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Americans Held Hostage by Pirates Obituary

Phyllis Macay and Bob Riggle, two of the hostages killed (AP Photo)
Phyllis Macay and Bob Riggle, two of the hostages killed (AP Photo)
NAIROBI, Kenya (AP) — Four Americans taken hostage by Somali pirates off East Africa were shot and killed by their captors Monday, the U.S. military said, marking the first time U.S. citizens have been killed in a wave of pirate attacks plaguing the Gulf of Aden and the Indian Ocean for years.

U.S. naval forces, who were trailing the Americans' captured yacht with four warships, quickly boarded the vessel after hearing the gunfire and tried to provide lifesaving care to the Americans, but they died of their wounds, the U.S. Central Command said in a statement.

Two pirates died during the confrontation and 13 were captured and detained, the U.S. Central Command said in a statement from Tampa, Fla. The remains of two other pirates who were already dead for some time were also found. The U.S. military didn't state how those two might have died.

Negotiations had been under way to try to win the release of the two couples on the pirated vessel Quest when the gunfire was heard, the U.S. military said.

The Quest was the home of Jean and Scott Adam, a couple from California who had been sailing around the world since December 2004 with a yacht full of Bibles. The two other Americans on board were Phyllis Macay and Bob Riggle, of Seattle, Washington.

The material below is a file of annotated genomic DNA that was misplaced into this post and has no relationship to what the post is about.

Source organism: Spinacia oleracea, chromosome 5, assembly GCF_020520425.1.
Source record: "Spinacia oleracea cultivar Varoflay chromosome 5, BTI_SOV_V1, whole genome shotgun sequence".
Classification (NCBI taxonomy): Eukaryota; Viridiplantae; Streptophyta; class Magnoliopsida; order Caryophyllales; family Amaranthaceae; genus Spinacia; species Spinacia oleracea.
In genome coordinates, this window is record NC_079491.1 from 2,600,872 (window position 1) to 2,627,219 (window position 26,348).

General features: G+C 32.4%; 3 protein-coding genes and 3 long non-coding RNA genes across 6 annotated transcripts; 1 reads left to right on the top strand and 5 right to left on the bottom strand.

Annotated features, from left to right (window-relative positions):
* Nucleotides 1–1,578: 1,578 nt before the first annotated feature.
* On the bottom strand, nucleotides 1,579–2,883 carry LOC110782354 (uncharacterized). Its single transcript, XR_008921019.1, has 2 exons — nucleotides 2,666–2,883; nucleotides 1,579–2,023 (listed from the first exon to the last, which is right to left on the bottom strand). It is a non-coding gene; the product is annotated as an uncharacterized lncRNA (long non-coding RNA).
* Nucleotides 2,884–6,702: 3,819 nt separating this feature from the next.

"We express our deepest condolences for the innocent lives callously lost aboard the Quest," said Gen. James N. Mattis, U.S. Central Command Commander.

In total the U.S. said that 19 pirates were involved in the hijacking of the Quest.

Only minutes before the military said the four Americans had died, a Somali pirate told The Associated Press by phone that if the yacht was attacked, "the hostages will be the first to go."

"Some pirates have even suggested rigging the yacht with land mines and explosives so as the whole yacht explodes with the first gunshot," said the pirate, who gave his name as Abdullahi Mohamed, who claimed to be a friend of the pirates holding the four Americans.

Graeme Gibbon-Brooks, the head of Dryad Maritime Intelligence, said he was confounded by the turn of events.

"We have heard threats against the lives of Americans before but it strikes me as being very, very unusual why they would kill hostages outright," he said, adding that the pirates must realize that killing Americans would invite a military response.

The military said U.S. forces have been monitoring the Quest for about three days, since shortly after the pirate attack on Friday. Four Navy warships were involved, including an aircraft carrier.

Last week a Somali pirate was sentenced to 33 years in prison by a New York court for the 2009 hijacking of the Maersk Alabama, a U.S. cargo vessel. That hijacking ended when Navy sharpshooters killed two pirates holding the ship's captain.


Copyright © 2011 The Associated Press
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